Background: This study aimed to evaluate the feasibility and accuracy of 16-slice computed tomography (CT) in the assessment of coronary stent patency. CT coronary angiography (CA) has a high degree of accuracy in the assessment of coronary artery disease compared with invasive selective CA. However, its accuracy in the evaluation of stent patency is not well investigated. Methods: We conducted a retrospective observational study of paired CT coronary angiography (CT-CA) and invasive fluoroscopic coronary angiography (FCA) in 37 patients with 47 coronary stents. CT-CA was carried out with an electrocardiogram-gated 16-slice CT (LightSpeed-16, General Electric (GE), WI, USA). Two CT reporters, blinded to the FCA findings, assessed CT images for stent patency. A cardiologist blinded to CT findings reported FCA. FCA was regarded as the reference standard. Results: A CT-CA could assess 45 of 47 coronary stents (96%). Non-assessable stents on CT-CA were due to motion artefacts and stent-blooming effects. Of those 45 assessable stents, CT-CA correctly identified five out of seven stents with binary in-stent restenosis (ISR) and 37 of 38 stents without binary ISR. The sensitivity and specificity of 16-slice CT in the evaluation of coronary stents for binary ISR were 71% (95% confidence interval (CI) (29%, 96%)) and 97% (95%CI (86%, 100%)), respectively, exclusive of non-assessable stents. The positive and negative predictive values of 16-slice CT were 83% (95%CI (36%, 100%)) and 95% (95%CI (83%, 99%)), respectively. Conclusion: Sixteen-slice CT has a low sensitivity, but very a high specificity when compared with FCA in the evaluation of coronary stents for ISR.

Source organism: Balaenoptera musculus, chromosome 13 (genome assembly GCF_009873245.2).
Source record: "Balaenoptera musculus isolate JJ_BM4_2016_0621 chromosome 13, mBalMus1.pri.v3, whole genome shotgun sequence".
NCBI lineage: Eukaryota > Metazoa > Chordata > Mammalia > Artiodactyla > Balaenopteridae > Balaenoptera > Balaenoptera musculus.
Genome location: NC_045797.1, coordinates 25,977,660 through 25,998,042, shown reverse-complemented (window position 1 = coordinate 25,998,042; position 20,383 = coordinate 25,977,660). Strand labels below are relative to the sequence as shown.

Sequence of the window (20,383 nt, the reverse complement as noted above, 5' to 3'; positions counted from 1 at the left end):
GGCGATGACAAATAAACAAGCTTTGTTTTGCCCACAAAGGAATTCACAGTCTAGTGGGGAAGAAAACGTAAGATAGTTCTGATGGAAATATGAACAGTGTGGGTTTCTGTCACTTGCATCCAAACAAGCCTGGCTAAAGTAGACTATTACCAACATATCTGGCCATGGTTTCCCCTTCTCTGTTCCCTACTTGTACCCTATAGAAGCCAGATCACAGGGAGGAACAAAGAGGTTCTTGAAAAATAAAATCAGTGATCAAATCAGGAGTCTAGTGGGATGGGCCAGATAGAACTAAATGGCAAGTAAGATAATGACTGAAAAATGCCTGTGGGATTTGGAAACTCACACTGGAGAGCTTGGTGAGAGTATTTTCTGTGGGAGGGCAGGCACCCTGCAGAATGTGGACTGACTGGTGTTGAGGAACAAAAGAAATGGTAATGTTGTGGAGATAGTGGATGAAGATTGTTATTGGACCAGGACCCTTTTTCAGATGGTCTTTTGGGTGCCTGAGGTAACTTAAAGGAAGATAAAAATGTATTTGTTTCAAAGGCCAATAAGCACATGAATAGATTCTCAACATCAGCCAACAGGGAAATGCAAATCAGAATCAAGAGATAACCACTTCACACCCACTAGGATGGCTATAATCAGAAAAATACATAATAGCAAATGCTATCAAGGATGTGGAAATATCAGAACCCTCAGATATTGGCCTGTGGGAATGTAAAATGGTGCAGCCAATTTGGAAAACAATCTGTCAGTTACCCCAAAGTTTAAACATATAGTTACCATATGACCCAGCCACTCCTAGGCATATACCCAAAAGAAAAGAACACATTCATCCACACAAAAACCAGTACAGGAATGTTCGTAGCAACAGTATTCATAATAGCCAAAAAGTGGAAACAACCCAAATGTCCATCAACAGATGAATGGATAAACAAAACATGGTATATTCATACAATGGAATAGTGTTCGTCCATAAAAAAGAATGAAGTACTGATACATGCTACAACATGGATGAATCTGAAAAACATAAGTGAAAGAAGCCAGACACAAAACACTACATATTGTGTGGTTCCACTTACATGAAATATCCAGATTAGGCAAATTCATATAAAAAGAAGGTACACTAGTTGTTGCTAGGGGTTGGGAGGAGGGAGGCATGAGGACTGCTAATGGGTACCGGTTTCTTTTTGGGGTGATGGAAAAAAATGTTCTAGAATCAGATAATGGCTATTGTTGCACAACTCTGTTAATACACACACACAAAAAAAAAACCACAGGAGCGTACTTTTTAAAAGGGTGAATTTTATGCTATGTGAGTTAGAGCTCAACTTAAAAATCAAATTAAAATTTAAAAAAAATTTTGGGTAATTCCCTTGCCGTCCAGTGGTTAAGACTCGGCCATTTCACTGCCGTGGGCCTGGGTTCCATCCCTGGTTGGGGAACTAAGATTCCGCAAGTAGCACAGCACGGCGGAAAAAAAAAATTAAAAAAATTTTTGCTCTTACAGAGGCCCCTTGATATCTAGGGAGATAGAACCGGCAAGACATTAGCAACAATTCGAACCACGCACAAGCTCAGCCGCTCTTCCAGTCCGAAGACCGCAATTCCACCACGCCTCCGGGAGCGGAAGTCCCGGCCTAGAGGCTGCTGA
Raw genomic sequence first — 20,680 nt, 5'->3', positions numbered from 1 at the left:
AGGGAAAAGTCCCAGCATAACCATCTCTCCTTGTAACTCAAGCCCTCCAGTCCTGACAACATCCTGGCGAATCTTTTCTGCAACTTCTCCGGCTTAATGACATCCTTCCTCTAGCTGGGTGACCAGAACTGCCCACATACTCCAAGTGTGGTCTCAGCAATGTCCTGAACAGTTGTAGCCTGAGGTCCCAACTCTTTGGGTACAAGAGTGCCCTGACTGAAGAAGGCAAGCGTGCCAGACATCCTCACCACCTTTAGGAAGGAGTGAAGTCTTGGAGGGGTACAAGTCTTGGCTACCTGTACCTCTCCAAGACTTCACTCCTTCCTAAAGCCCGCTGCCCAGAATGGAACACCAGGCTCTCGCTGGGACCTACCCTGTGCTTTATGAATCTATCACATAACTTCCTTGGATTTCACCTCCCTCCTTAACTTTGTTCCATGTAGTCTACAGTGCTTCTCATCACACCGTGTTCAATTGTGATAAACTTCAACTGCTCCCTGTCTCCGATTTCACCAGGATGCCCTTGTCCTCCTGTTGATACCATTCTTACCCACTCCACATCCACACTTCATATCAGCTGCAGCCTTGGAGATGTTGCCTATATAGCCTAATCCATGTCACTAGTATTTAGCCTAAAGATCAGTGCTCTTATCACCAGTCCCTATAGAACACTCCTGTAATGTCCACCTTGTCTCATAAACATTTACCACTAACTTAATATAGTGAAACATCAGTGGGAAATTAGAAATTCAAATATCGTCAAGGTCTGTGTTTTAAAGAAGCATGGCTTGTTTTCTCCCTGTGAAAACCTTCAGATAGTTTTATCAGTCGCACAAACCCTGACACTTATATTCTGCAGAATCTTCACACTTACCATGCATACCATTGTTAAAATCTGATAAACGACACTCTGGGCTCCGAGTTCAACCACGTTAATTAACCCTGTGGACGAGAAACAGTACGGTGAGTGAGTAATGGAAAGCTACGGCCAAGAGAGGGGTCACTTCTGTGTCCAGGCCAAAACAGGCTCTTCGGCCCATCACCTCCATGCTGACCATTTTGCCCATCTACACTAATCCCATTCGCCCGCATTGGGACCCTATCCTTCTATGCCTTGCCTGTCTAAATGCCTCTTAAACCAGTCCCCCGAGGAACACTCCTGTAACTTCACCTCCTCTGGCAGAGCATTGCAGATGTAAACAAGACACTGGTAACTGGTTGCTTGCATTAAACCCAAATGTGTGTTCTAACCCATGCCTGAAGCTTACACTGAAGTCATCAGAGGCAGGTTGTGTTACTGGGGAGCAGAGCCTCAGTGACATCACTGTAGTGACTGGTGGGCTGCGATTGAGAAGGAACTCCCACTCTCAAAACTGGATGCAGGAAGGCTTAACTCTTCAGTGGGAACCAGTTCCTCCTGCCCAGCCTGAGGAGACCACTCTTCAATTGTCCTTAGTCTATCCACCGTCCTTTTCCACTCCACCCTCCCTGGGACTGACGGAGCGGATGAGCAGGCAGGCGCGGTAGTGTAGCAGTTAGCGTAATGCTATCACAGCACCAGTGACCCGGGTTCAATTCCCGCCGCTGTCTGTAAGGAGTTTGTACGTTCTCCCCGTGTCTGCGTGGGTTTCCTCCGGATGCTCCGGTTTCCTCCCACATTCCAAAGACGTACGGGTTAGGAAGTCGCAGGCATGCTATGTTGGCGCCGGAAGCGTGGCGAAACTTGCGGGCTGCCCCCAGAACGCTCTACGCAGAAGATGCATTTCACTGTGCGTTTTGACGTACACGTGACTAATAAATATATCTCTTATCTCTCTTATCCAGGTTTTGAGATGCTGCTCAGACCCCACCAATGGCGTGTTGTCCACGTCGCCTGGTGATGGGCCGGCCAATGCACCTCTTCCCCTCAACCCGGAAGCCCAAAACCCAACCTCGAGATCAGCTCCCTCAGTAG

- In-stent restenosis
- Percutaneous coronary intervention
ASJC Scopus subject areas
- Internal Medicine